clock menu more-arrow no yes mobile

Filed under:

2022 Diamondbacks Reviews, #33: Noé Ramirez

How many “Oh, Noé!” puns can I work into this review?

Philadelphia Phillies v Arizona Diamondbacks Photo by Christian Petersen/Getty Images

Voting breakdown


  • Rating: 3.61
  • 2022 stats: 55 G, 50.0 IP, 45 H, 32 R, 29 ER, 9 HR, 26 BB, 51 SO, 5.22 ERA, 5.15 FIP, -0.8 bWAR
  • Date of birth: December 22, 1989 (32 years old)
  • 2022 earnings: $1.25 million
  • 2023 status: Designated for assignment on September 1, and released on September 3.

2022 review

Noé Ramirez had joined the Diamondbacks in May 2021. He had been designated for assignment by the Angels, and had enough service time to be able to refuse the minor-league assignment and elect free agency. Four days later, he signed with the D-backs, re-uniting with manager Torey Lovullo. Noé was stashed in Reno for a month, until he replaced Keury Mella in our bullpen on June 18. Ramirez was actually pretty good in the second half, pitching 32.2 innings with a 2.76 ERA and a 3.48 FIP. That got him a spot on the Opening Day roster in 2022. It began well enough. Ramirez posted a 1.80 ERA in ten April innings, holding opponents to a .188 average, and earning praise for his calm mound presence.

The problems started on a road trip to Miami, where Ramirez was torched for five runs in 1.1 innings across a pair of outings there. The problem seemed to be that Noé had a tendency to let outings snowball out of control quickly. Despite the ERA above five, of 55 outings this year, almost three-quarters (41) were scoreless - league average is around 70%. The issue was, the ones that weren’t, tended to result in multiple runs (8 times) rather than just one (6 times). 17 of the 29 earned runs he allowed, came in just five appearances covering a mere three innings. For example, on June 7 in Cincinnati, he was charged with five runs while retiring two batters, before being relieved on the mound, embarrassingly, by Jake Hager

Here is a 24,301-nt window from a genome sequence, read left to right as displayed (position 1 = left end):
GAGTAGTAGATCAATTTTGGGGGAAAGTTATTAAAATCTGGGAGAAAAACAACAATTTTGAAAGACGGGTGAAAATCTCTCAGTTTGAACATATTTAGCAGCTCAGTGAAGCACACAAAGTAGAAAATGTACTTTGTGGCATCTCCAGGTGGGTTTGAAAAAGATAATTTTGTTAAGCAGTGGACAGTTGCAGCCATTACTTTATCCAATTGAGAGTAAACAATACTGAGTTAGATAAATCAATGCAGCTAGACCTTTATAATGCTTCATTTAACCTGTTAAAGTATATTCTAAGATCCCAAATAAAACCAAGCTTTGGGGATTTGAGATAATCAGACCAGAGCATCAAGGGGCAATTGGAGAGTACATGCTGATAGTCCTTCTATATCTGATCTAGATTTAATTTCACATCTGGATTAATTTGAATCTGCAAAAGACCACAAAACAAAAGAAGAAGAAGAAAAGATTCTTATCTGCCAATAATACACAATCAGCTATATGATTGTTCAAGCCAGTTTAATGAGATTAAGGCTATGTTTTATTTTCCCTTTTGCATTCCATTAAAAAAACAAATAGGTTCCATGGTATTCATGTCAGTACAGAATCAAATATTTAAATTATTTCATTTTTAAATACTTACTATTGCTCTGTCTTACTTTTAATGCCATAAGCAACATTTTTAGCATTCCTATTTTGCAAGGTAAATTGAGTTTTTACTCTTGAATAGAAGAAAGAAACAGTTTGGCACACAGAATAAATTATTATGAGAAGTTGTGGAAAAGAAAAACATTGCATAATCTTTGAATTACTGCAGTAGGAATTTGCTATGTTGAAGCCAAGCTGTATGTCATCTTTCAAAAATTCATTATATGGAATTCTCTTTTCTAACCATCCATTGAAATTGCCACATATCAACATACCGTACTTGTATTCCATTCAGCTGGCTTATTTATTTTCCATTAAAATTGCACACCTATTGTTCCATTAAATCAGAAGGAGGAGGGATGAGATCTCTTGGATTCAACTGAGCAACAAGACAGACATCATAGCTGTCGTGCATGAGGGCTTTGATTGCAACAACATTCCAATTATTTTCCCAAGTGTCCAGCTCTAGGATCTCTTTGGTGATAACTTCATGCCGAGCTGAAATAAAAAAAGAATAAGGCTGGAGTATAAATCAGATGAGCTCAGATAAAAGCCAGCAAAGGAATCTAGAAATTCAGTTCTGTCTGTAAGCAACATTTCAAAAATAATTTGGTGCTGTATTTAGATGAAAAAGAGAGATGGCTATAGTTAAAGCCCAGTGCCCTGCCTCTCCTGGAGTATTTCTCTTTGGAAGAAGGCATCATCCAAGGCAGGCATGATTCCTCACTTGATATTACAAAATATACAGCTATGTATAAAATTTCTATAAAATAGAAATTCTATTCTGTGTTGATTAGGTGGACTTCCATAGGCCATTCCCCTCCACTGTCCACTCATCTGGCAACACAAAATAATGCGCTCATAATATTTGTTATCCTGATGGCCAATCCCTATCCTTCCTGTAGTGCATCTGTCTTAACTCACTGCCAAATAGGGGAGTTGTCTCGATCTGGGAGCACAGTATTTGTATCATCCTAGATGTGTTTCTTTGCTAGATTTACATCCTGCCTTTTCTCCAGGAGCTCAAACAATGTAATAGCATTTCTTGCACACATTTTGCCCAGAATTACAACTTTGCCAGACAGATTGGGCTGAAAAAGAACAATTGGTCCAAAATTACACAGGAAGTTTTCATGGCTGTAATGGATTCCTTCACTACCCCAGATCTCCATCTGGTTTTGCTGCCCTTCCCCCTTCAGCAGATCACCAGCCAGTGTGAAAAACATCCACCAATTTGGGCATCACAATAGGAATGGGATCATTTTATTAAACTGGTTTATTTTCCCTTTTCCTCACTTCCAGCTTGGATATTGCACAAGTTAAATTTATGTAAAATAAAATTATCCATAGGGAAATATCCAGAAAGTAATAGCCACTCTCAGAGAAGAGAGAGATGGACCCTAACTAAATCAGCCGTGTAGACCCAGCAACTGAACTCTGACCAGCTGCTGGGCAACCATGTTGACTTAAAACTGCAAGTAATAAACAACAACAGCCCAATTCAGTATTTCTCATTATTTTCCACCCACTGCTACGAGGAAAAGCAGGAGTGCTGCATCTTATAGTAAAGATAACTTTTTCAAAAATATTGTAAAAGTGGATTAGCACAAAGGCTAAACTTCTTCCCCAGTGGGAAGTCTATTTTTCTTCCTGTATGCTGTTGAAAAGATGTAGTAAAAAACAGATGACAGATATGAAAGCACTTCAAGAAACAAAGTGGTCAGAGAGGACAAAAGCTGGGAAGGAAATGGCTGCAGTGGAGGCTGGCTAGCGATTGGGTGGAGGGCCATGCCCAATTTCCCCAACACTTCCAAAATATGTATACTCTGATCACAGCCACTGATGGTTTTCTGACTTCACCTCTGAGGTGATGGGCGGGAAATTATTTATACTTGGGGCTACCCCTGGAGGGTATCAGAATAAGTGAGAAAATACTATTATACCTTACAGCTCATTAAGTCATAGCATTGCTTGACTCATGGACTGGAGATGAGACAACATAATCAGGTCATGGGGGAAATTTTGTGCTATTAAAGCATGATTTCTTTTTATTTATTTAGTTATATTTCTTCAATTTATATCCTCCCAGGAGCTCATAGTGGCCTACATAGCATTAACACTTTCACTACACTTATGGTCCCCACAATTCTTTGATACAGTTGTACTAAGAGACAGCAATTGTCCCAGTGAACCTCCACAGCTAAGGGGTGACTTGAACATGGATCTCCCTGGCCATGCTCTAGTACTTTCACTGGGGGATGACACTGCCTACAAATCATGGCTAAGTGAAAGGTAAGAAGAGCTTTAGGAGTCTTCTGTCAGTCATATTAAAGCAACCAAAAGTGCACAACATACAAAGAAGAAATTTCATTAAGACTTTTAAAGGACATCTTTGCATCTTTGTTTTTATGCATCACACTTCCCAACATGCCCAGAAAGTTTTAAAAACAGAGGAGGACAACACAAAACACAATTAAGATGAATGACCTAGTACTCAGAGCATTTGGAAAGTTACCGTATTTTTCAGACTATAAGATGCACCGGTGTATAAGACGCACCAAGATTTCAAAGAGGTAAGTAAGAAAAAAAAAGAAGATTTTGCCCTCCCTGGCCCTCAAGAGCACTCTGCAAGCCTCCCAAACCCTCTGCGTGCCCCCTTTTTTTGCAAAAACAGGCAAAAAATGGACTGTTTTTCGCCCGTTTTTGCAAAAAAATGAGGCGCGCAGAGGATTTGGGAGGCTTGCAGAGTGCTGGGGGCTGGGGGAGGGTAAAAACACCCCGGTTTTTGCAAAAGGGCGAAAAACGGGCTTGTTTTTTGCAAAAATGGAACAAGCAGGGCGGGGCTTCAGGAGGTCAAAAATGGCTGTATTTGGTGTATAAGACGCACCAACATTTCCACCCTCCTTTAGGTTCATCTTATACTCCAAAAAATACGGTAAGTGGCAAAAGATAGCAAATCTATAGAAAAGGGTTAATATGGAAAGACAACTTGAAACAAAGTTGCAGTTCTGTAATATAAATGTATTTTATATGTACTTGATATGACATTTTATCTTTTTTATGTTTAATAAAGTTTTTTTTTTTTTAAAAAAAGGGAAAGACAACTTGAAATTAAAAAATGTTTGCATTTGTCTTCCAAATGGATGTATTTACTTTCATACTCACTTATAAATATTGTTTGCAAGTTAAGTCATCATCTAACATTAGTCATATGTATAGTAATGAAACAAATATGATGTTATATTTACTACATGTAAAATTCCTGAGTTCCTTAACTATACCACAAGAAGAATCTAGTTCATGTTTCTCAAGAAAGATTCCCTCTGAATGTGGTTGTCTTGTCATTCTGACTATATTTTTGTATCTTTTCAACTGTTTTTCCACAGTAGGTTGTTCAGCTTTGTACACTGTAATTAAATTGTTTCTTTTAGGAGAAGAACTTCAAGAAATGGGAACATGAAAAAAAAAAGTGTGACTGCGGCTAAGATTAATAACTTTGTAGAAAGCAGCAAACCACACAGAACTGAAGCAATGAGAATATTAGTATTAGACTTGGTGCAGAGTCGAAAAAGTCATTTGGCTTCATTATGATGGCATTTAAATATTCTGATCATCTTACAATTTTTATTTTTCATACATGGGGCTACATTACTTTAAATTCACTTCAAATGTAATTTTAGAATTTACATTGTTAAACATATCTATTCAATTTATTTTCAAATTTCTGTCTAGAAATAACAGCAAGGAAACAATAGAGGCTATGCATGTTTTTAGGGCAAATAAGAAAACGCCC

It seemed as if, every time Ramirez’s ERA became reasonable, he’d have one of these shaky outings, and it would bloat upwards again. Now, every pitcher will have bad days. But they seemed to become more frequent for Noé, and he fell apart entirely towards the end of August, being unable to find the strikezone with a map. Here’s his line over the final five appearances as a Diamondback:
Noé Ramirez: 3.2 IP, 5 H, 8 R, 7 ER, 6 BB, 1 SO, 1 HR, 17.18 ERA
That’s not a sustainable K:BB ratio, to put it mildly. The D-backs decided whatever the issue was, it was unfixable, and four days after his last appearance, he was released entirely.

I was a little sad about that, since Ramirez always seemed like a nice, personable guy. He and his family started a charity this year, and he collects old roots reggae records. His stuff was never overpowering. yet more often than not he got the job done and there were times when, squinting a little, I could see him developing into a decent set-up man. However, that clearly didn’t happen. His overall numbers this year were well below replacement, and over those last couple of weeks, terrible is not an exaggeration.

2023 outlook

The fact no-one was interested in Ramirez at the end of August suggests he’s not going to get another guaranteed contract next year. Still, he remains an eight-year veteran with more than 250 major-league appearances to his name, so I’d not be surprised to see a minor-league contract and an invite to spring training in his future somewhere. Probably not from the Diamondbacks though.